It’s hard to pinpoint any one in terms of approach, but regarding the Mediterranean world I’d say John Julius Norwich on Byzantium and Venice and Fernand Braudel’s great work The Mediterranean and the Mediterranean World in the Age of Philip II have inspired me.
I can’t claim to any ‘shoulds’ but here’s three varied reads:
- Sapiens for big thinking about our place on earth
- The Suspicions of Mr Whicher for the ability to weave fascinating narratives out of wonderful micro research.
- Braudel (as above) for interdisciplinary approaches to history: economics, geography, culture, politics and war. A man who can speculate that the Turks could capture Constantinople and the Arabs couldn’t because the Bactrian camel could cope with the harsh Anatolian climate and the Arabian camel couldn’t, makes fascinating connections.
If you could meet any figure from history, who would it be and why? Also, if you could witness any event throughout history, what would it be?
I would like to meet and accompany the incredibly admirable Alfred Wallace, the British naturalist and explorer, on his voyages by native canoe through the lush tropical world of the Indonesian archipelago in the 1850s. It was here that Wallace saw astonishing species and formulated most clearly the ideas of natural selection. I’d be able to see this process unfolding.
Re events – a boy’s own adventure. I’d like to be holed up in the mountains of Crete with Patrick Leigh Fermor and Cretan partisans in 1944 and witness the capture and abduction of the German commander, General Kreipe.
If you could add any period or subject to the history curriculum, what would it be?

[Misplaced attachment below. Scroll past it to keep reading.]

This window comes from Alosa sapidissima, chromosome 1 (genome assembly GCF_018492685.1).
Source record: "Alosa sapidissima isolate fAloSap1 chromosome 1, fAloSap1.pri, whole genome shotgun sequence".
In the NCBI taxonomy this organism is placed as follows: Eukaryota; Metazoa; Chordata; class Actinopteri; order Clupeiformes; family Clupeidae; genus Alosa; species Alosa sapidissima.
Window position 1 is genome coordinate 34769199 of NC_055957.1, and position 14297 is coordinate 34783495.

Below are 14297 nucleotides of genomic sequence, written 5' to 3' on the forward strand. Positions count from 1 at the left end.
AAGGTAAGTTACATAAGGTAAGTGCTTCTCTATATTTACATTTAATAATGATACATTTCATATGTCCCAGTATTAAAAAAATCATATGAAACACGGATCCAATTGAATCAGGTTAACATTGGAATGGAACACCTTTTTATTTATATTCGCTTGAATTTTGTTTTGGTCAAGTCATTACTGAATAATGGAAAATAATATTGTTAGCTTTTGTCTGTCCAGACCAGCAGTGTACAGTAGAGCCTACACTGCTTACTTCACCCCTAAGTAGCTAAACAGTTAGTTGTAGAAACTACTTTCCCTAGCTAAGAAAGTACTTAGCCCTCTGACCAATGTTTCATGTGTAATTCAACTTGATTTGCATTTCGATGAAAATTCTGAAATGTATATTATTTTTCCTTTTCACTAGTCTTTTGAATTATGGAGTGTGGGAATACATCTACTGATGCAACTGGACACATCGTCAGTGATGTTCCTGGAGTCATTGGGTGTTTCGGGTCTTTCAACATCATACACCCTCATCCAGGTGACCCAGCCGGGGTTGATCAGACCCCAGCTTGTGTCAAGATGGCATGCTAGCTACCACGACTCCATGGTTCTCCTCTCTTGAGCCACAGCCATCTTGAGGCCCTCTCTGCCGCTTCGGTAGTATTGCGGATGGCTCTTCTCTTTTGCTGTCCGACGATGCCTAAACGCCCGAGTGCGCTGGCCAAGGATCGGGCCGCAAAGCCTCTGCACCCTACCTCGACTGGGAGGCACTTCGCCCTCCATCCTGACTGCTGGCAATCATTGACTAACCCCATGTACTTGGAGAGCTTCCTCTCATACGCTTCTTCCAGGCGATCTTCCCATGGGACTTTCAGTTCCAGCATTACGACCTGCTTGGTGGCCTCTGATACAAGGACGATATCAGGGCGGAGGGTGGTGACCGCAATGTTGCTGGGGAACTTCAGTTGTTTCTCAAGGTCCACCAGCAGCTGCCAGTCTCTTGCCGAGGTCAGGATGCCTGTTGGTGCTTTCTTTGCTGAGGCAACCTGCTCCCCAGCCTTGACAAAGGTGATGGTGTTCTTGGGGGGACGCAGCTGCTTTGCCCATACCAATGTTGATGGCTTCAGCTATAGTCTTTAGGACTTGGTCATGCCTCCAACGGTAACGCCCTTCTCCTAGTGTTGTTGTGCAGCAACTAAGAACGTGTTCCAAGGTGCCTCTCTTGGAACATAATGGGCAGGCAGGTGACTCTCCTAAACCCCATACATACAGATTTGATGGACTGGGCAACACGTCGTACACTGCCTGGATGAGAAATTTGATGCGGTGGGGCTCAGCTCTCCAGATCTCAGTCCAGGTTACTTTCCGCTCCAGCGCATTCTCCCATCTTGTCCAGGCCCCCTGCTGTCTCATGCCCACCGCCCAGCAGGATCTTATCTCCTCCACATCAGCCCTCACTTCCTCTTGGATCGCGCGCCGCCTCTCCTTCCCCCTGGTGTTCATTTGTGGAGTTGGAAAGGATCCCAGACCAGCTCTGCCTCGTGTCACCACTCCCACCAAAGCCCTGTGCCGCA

I don’t think I’m knowledgeable enough about the history curriculum to answer this one, but generally I’d hope for enough history about the world beyond our shores, given what I sense is a narrowing focus on our national story at the moment, and not endless repeats of the Second War. Space for a skill as much as any particular topic would be useful too, viz. the ability to handle evidence in an objective way.
If you could give a piece of advice to your younger self, either as a student or when you first started out as a writer, what would it be?
- There are many different reasons for wanting to write history books. Be clear what yours are.
- Foreign languages are incredibly useful if you want to leave our shores in search of history. Learn as many as you can.
- Look to write the kind of book that you want to read – you are your own ideal reader.
Can you tell us a little bit more about the project you are currently working on?
I’m thinking about the sixteenth century voyages of discovery that joined up the world, reached out to the old civilizations of China and Japan, and launched the rise of European maritime empires and the half millennium of the dominance of the West. There’s a vast and wonderful, almost daunting, contemporary literature on the subject – a testament to the invention of printing and an age of information explosion – I have a lot to read before I can crystallise this!